Discuss the structure of the play. How do the quick scene changes affect the plot?

In sheer number of scenes, Antony and Cleopatra outstrips all other Shakespearean plays. Act V, scene ii, the longest scene in the play, is a mere 356 lines, a modest length compared to scenes in Shakespeare’s other tragedies. The shortness of the scenes compresses our sense of both space and time. First, geographically speaking, the Read More

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The Merchant of Venice by William Shakespeare | Full Movie

 Antonio, a Venetian merchant, complains to his friends of a melancholy that he cannot explain. His friend Bassanio is desperately in need of money to court Portia, a wealthy heiress who lives in the city of Belmont. Bassanio asks Antonio for a loan in order to travel in style to Portia’s estate. Antonio agrees, Read More

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Hamlet by William Shakespeare | Hamlet full video

 The play opens up with some night watchmen seeing the ghost of the last king, who recently died. They set out to find the ghost’s son, Hamlet, and tell him. Then we’re introduced to the new king, who is the old king’s brother, and his queen, who was previously the first king’s wife and Read More

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Character in All’s Well That Ends Well | William Shakespeare

Helena – The play’s heroine. The orphan daughter of a great doctor, she is the ward of the Countess of Rousillon, and hopelessly in love with the Countess’ son, Bertram. Her good qualities are attested to by nearly every character in the play, and events prove her a resourceful and determined woman, who is not easily discouraged Read More

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Discuss the generational differences in All’s Well That Ends Well

Few of Shakespeare’s works offer such a sharp contrast between two generations. The older characters in the play are haunted by death–the Countess has lost a husband and is aging herself; Helena’s father has passed away; Lafew is infirm; Diana’s mother is, appropriately enough, a Widow; and the King is near death as the play Read More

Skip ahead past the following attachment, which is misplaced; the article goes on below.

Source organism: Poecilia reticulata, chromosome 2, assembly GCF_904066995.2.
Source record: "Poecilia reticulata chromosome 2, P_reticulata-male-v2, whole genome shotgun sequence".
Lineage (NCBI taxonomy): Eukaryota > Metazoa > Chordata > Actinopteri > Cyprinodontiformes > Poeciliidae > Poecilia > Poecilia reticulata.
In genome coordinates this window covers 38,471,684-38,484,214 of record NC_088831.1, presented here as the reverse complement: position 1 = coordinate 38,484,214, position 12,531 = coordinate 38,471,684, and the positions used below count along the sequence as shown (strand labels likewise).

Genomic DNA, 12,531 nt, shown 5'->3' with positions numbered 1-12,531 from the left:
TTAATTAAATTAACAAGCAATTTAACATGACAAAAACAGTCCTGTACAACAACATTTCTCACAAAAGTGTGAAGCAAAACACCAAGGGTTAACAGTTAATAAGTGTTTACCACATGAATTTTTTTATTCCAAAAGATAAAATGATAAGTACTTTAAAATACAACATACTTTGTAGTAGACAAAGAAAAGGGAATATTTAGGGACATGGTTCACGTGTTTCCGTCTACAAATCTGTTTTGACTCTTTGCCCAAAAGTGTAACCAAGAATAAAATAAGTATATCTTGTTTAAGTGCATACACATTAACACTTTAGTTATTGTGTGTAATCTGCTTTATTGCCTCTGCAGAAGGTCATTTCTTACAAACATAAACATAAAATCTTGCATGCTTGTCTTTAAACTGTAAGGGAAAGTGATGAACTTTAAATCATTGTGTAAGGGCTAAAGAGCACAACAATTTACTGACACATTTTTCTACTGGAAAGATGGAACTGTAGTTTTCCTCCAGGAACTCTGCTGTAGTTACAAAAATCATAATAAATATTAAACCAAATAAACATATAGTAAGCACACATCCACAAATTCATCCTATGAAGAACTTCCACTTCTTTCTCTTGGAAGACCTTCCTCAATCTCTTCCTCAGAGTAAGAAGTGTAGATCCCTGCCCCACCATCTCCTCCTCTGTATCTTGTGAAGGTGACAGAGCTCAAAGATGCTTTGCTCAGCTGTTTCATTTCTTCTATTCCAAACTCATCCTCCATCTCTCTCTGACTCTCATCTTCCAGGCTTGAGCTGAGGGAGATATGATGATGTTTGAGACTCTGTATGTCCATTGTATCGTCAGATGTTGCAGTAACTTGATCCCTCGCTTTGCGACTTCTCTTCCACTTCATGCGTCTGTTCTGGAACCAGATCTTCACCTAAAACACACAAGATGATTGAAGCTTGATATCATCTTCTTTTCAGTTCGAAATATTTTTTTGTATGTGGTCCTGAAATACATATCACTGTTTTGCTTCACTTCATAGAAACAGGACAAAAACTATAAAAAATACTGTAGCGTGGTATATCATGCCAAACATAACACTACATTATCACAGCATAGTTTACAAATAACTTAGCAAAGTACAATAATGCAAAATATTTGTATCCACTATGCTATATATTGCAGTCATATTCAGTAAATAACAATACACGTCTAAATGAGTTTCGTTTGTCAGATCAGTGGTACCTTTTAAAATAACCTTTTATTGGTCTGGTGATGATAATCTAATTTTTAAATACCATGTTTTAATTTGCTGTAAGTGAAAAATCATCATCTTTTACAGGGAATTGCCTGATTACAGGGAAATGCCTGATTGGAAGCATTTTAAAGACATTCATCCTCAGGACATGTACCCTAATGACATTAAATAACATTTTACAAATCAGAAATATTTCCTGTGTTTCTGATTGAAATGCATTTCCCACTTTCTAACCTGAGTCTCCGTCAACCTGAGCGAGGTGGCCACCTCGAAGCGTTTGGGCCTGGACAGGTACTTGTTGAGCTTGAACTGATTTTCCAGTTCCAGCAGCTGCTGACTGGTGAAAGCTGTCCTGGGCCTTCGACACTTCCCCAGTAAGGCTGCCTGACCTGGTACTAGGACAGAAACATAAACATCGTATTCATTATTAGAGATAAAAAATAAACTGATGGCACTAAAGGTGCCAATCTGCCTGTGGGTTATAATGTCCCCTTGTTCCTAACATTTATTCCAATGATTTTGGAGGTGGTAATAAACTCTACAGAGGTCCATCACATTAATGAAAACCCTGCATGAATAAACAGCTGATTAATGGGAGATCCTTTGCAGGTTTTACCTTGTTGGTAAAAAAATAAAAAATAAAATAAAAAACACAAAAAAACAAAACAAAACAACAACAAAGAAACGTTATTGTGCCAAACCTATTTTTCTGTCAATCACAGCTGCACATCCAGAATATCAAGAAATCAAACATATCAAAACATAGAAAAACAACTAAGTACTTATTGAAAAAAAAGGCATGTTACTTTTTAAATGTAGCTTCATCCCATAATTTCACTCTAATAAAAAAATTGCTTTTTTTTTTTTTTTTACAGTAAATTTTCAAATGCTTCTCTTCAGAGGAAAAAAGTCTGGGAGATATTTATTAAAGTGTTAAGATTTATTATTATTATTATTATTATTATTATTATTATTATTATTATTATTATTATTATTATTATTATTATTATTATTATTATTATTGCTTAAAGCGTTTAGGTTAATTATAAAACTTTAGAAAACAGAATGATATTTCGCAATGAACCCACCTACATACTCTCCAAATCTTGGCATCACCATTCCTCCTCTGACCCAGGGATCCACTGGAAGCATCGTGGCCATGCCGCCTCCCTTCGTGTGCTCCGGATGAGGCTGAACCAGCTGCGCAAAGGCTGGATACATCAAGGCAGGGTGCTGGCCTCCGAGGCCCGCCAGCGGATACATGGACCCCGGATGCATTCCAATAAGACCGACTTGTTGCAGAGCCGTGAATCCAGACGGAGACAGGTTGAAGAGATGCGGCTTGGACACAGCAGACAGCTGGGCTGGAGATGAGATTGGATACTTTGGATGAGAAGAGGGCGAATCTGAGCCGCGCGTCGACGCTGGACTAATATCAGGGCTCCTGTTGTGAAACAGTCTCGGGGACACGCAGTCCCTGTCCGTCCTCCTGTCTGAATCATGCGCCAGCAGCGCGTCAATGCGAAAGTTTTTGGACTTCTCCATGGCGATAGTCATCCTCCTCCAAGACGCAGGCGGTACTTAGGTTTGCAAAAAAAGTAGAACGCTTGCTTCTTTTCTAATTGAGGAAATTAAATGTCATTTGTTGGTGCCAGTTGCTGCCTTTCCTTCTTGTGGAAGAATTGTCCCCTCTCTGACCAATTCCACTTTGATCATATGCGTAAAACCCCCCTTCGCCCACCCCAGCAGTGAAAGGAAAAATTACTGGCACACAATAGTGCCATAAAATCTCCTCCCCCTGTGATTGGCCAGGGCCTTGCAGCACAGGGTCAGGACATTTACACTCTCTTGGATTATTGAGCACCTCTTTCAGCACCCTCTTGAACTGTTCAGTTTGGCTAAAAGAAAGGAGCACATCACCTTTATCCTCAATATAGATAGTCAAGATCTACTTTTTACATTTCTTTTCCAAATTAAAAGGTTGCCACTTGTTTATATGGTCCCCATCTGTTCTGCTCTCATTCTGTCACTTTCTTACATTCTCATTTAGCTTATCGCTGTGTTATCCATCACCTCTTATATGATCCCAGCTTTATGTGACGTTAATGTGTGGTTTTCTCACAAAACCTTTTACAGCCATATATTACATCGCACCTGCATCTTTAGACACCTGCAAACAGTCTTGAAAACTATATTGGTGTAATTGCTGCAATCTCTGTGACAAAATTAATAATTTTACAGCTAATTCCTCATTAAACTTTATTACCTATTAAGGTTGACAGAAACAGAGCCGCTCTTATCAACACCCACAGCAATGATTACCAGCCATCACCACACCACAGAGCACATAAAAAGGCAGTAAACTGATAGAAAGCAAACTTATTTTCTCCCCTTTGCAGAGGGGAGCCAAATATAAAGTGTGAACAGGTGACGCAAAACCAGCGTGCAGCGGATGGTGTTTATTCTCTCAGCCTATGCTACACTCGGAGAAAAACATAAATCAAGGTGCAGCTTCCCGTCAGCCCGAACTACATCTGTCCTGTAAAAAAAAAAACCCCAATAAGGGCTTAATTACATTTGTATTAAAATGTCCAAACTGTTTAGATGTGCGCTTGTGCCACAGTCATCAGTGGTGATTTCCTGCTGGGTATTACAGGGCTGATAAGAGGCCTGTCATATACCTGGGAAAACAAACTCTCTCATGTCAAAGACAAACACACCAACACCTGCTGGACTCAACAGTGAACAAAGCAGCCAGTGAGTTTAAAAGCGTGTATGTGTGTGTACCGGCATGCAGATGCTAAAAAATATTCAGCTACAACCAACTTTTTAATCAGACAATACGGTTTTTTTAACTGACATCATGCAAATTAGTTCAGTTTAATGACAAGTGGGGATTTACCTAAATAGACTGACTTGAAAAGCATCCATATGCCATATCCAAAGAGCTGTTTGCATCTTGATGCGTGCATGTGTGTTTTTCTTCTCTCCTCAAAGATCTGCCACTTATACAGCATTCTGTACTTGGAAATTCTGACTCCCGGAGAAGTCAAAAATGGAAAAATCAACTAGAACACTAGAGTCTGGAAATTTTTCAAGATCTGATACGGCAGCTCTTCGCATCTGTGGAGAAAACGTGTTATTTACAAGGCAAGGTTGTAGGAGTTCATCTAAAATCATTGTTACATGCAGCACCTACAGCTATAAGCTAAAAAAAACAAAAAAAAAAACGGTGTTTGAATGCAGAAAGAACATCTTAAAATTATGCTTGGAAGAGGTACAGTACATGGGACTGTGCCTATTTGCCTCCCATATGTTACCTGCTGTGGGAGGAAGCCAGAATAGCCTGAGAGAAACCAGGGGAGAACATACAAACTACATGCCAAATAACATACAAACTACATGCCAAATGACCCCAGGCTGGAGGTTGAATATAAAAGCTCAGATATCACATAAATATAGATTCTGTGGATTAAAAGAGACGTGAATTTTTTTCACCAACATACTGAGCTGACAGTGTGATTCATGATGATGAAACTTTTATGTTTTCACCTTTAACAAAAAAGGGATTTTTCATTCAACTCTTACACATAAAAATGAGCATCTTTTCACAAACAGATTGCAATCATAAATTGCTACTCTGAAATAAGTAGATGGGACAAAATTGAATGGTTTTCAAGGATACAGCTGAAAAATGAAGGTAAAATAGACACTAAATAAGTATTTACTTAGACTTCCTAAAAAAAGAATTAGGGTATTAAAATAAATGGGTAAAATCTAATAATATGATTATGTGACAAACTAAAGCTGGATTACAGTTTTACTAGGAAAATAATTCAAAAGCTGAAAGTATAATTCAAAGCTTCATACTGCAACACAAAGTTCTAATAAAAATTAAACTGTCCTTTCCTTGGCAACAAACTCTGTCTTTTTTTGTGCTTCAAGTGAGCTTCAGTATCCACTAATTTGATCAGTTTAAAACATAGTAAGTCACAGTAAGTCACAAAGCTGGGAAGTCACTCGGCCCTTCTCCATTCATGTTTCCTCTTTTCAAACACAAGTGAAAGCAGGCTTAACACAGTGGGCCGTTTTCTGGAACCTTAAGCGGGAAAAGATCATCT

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Summary of All’s Well That Ends Well | William Shakespeare

Bertram, the son of a widowed countess sets off from Roussilon with his friend, Parolles, and the Lord Lafeu, to the French court. He is the ward of the French king. He is unaware that Helena, orphan daughter of the countess’ physician, raised in the household of the countess, is in love with him. The countess Read More

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Reconcile Macbeth’s prompt of killing Duncan, and his refusal to carry the bloody daggers back?

Answer: Macbeth is restrained from the murder of Duncan by the power of a sensitive conscience, working through imaginary terrors. Notwithstanding the assuring prophecy of the Weird Sisters, he is still haunted by the dreadful fear of the unknown, possible consequence. Immediately after the murder, conscience is still more active, and he cannot bring himself to Read More

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William Shakespeare | Why Does Macbeth Change His Mind About Killing King Duncan?

At end of Act I, Macbeth declares, “I am settled, and bend up/Each corporal agent to this terrible feat” (I, vii, ll.79-80). Given the witches’ prediction that he will become Scotland’s king, we have ample reason to believe that Macbeth and his partner in regicide, Lady Macbeth, will succeed in their enterprise of murdering Duncan. Read More

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WILLIAM SHAKESPEARE | MACBETH | Roles of Witches.

Shakespeare’s handling of the three witches or “weird sisters” of Macbeth is in itself equivocal. He assigns them the first dozen lines of the play their proclamation that “fair is foul, and foul is fair” (I, i., .11) setting the tone for the horrid events ahead. When their prediction of Act I, scene iii that Read More

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William Shakespeare | Macbeth | Character of Malcolm.

Malcolm is one of King Duncan’s sons, the other being Donalbain. In the early part of the play, he is scarcely present, but overall he has one of the three main speaking parts, the other two being Macbeth and Lady Macbeth. Early in the play, Malcolm introduces to King Duncan the sergeant who saved Malcolm Read More

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